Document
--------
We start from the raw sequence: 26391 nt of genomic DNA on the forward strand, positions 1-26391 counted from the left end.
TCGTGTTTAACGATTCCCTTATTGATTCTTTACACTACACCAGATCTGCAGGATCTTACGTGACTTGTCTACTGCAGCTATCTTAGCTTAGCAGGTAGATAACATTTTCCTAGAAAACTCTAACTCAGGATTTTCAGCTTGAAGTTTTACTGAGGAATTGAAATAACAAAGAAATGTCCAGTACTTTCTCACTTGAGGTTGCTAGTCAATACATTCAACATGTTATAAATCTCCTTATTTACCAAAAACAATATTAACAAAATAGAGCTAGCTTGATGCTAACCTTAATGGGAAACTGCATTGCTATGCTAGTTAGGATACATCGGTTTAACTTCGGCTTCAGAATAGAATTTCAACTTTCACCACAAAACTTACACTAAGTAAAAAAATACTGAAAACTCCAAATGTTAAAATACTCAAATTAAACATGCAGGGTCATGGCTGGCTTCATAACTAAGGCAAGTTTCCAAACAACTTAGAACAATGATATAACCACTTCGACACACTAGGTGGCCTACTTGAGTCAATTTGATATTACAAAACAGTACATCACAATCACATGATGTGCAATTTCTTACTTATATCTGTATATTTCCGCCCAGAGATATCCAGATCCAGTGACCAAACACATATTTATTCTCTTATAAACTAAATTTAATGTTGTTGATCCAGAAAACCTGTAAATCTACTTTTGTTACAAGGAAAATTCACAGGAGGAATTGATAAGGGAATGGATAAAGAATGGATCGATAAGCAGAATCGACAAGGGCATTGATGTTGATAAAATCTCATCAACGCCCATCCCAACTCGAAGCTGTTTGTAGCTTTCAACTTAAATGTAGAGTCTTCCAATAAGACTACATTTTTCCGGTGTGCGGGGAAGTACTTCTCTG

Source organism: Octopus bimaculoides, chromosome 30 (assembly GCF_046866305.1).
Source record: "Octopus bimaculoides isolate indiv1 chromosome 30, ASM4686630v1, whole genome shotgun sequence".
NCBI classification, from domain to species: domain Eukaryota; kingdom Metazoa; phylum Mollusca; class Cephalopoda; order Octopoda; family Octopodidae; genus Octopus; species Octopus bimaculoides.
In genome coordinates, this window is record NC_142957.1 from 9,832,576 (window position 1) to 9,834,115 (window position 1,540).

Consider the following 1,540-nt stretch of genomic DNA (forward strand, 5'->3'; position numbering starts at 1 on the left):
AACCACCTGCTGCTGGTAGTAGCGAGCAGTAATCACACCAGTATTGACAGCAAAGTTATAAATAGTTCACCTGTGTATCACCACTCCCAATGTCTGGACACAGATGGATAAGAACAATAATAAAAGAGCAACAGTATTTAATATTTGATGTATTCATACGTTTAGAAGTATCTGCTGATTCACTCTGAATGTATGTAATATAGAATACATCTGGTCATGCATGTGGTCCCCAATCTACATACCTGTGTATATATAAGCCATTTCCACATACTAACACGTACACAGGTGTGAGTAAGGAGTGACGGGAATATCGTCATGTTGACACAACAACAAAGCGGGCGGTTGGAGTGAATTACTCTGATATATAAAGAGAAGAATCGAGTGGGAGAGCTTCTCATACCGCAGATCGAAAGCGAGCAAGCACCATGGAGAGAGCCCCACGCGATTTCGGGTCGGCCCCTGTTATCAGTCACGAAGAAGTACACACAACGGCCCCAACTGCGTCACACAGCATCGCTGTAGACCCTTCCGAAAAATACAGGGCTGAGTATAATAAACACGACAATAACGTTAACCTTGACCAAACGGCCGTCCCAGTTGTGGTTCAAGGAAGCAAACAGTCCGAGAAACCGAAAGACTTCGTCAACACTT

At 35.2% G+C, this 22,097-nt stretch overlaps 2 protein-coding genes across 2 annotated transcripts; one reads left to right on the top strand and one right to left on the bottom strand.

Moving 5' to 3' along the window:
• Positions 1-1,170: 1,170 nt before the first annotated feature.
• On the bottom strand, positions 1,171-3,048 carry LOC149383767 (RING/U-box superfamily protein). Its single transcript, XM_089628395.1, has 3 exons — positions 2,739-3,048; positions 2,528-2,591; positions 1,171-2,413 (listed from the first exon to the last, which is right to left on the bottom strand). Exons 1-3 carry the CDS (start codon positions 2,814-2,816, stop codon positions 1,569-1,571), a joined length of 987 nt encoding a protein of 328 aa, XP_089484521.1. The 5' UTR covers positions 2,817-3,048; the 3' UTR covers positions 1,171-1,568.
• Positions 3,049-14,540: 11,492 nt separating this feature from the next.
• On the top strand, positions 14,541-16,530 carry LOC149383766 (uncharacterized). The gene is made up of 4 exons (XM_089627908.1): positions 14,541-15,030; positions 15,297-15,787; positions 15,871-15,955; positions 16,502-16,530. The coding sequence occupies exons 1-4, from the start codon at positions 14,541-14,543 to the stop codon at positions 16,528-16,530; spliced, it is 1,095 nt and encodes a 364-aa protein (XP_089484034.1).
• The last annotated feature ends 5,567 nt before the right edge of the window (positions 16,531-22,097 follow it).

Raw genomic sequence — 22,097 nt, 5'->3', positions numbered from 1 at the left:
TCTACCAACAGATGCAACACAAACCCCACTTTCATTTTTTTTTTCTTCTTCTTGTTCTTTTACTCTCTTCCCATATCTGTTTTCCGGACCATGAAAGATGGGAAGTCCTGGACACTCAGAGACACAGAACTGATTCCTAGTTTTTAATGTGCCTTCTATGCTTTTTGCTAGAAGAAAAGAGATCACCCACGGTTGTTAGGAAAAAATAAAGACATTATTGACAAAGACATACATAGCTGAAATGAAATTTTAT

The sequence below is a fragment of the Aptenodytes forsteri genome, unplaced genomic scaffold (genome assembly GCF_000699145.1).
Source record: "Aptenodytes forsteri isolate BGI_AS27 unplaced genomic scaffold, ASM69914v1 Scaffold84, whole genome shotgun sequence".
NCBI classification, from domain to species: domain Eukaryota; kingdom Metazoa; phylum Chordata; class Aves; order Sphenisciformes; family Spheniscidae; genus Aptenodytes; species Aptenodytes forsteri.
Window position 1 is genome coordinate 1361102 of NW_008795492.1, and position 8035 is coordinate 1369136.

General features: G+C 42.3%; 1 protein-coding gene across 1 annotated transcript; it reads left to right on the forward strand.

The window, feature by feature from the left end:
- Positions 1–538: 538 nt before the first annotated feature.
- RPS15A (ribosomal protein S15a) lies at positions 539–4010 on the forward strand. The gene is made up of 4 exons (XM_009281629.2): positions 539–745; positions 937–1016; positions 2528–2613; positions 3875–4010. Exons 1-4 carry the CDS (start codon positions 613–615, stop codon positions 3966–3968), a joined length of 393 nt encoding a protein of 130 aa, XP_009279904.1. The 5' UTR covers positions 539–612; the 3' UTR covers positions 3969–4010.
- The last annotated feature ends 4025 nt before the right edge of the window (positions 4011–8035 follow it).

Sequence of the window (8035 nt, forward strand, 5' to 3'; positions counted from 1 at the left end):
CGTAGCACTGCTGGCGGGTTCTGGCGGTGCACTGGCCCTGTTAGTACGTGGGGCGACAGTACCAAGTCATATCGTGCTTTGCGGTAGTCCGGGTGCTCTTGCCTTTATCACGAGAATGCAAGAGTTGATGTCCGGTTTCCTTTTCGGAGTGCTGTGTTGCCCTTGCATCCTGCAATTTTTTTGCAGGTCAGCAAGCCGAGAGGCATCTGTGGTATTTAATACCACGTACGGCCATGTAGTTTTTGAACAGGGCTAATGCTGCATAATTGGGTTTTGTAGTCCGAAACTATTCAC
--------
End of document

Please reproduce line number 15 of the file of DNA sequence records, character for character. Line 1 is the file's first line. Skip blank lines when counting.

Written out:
• The last annotated feature ends 5,567 nt before the right edge of the window (positions 16,531-22,097 follow it).